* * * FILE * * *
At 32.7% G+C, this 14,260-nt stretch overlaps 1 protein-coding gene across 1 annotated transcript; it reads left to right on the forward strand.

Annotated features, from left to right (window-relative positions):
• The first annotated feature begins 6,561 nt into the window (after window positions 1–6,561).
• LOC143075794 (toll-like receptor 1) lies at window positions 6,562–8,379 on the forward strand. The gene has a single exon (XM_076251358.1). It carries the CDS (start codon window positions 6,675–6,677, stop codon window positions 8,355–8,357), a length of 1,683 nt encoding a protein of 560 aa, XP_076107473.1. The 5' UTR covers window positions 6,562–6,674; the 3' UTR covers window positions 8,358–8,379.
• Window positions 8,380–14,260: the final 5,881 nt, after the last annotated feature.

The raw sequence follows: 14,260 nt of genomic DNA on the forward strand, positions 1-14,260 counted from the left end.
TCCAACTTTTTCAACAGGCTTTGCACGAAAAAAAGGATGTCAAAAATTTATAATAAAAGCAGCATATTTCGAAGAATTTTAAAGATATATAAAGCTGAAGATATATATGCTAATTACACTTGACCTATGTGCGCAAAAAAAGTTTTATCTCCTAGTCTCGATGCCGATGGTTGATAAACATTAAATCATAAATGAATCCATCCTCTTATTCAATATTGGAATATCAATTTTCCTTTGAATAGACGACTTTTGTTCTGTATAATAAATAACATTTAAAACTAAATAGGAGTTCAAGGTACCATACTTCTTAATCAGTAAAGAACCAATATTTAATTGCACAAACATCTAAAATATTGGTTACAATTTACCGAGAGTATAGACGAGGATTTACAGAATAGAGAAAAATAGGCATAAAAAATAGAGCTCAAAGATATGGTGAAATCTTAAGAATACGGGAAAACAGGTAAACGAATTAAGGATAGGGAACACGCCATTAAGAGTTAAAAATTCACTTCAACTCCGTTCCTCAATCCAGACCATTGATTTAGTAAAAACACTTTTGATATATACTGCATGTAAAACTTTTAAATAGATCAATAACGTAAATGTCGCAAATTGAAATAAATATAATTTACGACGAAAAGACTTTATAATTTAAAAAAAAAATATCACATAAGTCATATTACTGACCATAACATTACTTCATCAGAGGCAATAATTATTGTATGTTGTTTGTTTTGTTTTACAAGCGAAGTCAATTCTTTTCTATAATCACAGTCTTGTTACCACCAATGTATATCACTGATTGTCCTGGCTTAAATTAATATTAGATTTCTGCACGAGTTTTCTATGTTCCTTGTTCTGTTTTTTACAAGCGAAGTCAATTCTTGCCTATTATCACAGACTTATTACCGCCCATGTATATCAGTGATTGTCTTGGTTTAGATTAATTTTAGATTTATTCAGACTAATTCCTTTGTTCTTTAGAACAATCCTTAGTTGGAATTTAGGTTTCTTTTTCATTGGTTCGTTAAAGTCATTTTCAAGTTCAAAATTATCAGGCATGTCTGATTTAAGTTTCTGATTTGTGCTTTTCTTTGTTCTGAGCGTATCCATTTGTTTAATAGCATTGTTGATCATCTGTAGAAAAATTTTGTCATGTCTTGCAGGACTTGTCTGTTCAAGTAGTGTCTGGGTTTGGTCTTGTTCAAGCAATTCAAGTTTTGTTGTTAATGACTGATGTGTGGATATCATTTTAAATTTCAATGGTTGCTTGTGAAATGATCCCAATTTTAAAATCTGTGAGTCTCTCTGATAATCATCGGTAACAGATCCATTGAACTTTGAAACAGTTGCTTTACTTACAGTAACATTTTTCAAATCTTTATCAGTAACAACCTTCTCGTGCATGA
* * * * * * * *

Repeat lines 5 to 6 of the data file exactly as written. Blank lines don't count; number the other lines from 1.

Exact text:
• Window positions 8,380–14,260: the final 5,881 nt, after the last annotated feature.

The raw sequence follows: 14,260 nt of genomic DNA on the forward strand, positions 1-14,260 counted from the left end.